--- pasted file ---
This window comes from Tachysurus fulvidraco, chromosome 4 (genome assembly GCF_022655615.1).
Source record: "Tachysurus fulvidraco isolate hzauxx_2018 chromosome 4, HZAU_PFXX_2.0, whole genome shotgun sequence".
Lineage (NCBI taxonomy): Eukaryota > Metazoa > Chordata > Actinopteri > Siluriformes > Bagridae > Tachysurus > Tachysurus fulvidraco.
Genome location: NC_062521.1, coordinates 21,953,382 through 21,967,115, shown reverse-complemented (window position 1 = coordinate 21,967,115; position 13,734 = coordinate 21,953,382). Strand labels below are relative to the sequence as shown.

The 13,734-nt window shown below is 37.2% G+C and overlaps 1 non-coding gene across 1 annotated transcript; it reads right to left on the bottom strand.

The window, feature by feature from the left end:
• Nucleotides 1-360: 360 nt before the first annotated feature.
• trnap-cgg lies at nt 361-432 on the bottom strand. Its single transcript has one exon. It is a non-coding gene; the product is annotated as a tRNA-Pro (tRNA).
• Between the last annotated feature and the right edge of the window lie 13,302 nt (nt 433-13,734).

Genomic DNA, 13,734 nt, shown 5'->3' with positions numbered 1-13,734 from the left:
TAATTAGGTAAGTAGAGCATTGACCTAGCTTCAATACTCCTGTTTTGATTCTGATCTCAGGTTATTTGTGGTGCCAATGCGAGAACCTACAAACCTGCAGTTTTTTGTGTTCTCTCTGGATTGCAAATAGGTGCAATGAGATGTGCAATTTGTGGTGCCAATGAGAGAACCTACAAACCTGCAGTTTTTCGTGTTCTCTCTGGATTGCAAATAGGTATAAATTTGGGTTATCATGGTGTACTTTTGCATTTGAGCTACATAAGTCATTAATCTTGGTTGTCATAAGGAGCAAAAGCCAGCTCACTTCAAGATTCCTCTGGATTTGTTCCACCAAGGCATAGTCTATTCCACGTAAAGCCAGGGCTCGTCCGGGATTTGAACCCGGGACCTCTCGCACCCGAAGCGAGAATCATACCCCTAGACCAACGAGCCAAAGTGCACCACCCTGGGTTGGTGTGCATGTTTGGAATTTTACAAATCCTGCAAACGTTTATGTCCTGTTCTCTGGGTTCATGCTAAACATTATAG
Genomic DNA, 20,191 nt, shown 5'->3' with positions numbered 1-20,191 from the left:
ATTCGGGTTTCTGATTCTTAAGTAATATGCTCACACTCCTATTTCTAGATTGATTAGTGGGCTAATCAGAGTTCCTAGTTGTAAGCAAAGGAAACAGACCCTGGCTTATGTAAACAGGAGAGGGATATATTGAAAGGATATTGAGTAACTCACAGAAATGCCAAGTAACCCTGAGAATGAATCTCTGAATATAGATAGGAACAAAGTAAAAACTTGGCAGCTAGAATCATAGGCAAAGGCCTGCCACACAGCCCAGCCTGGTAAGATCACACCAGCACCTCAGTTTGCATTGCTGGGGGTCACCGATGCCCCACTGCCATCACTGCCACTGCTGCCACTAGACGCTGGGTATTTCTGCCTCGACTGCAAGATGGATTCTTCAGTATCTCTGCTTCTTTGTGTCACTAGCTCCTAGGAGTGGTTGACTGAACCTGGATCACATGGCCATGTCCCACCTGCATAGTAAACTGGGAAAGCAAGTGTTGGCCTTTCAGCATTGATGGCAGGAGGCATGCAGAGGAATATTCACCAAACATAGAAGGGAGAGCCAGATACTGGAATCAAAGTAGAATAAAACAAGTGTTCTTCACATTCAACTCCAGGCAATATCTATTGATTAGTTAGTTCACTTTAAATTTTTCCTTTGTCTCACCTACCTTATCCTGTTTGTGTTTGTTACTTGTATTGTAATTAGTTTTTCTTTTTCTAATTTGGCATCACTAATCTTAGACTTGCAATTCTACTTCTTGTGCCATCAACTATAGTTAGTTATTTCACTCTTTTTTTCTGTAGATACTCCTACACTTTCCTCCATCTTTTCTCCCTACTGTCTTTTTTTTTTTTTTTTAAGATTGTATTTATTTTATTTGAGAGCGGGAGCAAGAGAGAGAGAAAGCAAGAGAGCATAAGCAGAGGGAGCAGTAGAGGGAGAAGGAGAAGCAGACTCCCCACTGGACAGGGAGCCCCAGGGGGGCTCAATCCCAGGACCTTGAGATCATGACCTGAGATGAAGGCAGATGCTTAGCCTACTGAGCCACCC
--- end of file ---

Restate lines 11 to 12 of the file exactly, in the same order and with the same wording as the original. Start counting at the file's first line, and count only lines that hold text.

TAATTAGGTAAGTAGAGCATTGACCTAGCTTCAATACTCCTGTTTTGATTCTGATCTCAGGTTATTTGTGGTGCCAATGCGAGAACCTACAAACCTGCAGTTTTTTGTGTTCTCTCTGGATTGCAAATAGGTGCAATGAGATGTGCAATTTGTGGTGCCAATGAGAGAACCTACAAACCTGCAGTTTTTCGTGTTCTCTCTGGATTGCAAATAGGTATAAATTTGGGTTATCATGGTGTACTTTTGCATTTGAGCTACATAAGTCATTAATCTTGGTTGTCATAAGGAGCAAAAGCCAGCTCACTTCAAGATTCCTCTGGATTTGTTCCACCAAGGCATAGTCTATTCCACGTAAAGCCAGGGCTCGTCCGGGATTTGAACCCGGGACCTCTCGCACCCGAAGCGAGAATCATACCCCTAGACCAACGAGCCAAAGTGCACCACCCTGGGTTGGTGTGCATGTTTGGAATTTTACAAATCCTGCAAACGTTTATGTCCTGTTCTCTGGGTTCATGCTAAACATTATAG
Genomic DNA, 20,191 nt, shown 5'->3' with positions numbered 1-20,191 from the left: